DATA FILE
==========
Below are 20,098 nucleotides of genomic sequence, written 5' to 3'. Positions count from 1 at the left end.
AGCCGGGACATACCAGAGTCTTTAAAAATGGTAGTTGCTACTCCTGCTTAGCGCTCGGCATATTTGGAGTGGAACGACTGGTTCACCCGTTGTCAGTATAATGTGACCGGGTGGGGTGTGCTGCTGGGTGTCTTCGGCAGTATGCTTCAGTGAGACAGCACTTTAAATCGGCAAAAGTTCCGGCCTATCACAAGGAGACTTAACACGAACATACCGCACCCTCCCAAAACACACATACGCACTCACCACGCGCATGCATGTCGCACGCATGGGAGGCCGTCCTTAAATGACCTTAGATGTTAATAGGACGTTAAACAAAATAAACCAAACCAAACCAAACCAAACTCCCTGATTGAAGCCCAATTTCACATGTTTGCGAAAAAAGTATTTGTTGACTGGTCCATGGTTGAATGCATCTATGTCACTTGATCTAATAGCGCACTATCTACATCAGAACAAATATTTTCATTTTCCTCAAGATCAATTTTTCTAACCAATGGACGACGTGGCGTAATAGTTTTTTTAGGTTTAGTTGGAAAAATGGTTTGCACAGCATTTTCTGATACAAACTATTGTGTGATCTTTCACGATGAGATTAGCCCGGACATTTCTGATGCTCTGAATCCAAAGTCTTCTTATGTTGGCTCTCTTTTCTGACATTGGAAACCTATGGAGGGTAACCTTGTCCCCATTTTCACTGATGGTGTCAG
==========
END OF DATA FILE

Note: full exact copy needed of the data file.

Below are 20,098 nucleotides of genomic sequence, written 5' to 3'. Positions count from 1 at the left end.
AGCCGGGACATACCAGAGTCTTTAAAAATGGTAGTTGCTACTCCTGCTTAGCGCTCGGCATATTTGGAGTGGAACGACTGGTTCACCCGTTGTCAGTATAATGTGACCGGGTGGGGTGTGCTGCTGGGTGTCTTCGGCAGTATGCTTCAGTGAGACAGCACTTTAAATCGGCAAAAGTTCCGGCCTATCACAAGGAGACTTAACACGAACATACCGCACCCTCCCAAAACACACATACGCACTCACCACGCGCATGCATGTCGCACGCATGGGAGGCCGTCCTTAAATGACCTTAGATGTTAATAGGACGTTAAACAAAATAAACCAAACCAAACCAAACCAAACTCCCTGATTGAAGCCCAATTTCACATGTTTGCGAAAAAAGTATTTGTTGACTGGTCCATGGTTGAATGCATCTATGTCACTTGATCTAATAGCGCACTATCTACATCAGAACAAATATTTTCATTTTCCTCAAGATCAATTTTTCTAACCAATGGACGACGTGGCGTAATAGTTTTTTTAGGTTTAGTTGGAAAAATGGTTTGCACAGCATTTTCTGATACAAACTATTGTGTGATCTTTCACGATGAGATTAGCCCGGACATTTCTGATGCTCTGAATCCAAAGTCTTCTTATGTTGGCTCTCTTTTCTGACATTGGAAACCTATGGAGGGTAACCTTGTCCCCATTTTCACTGATGGTGTCAG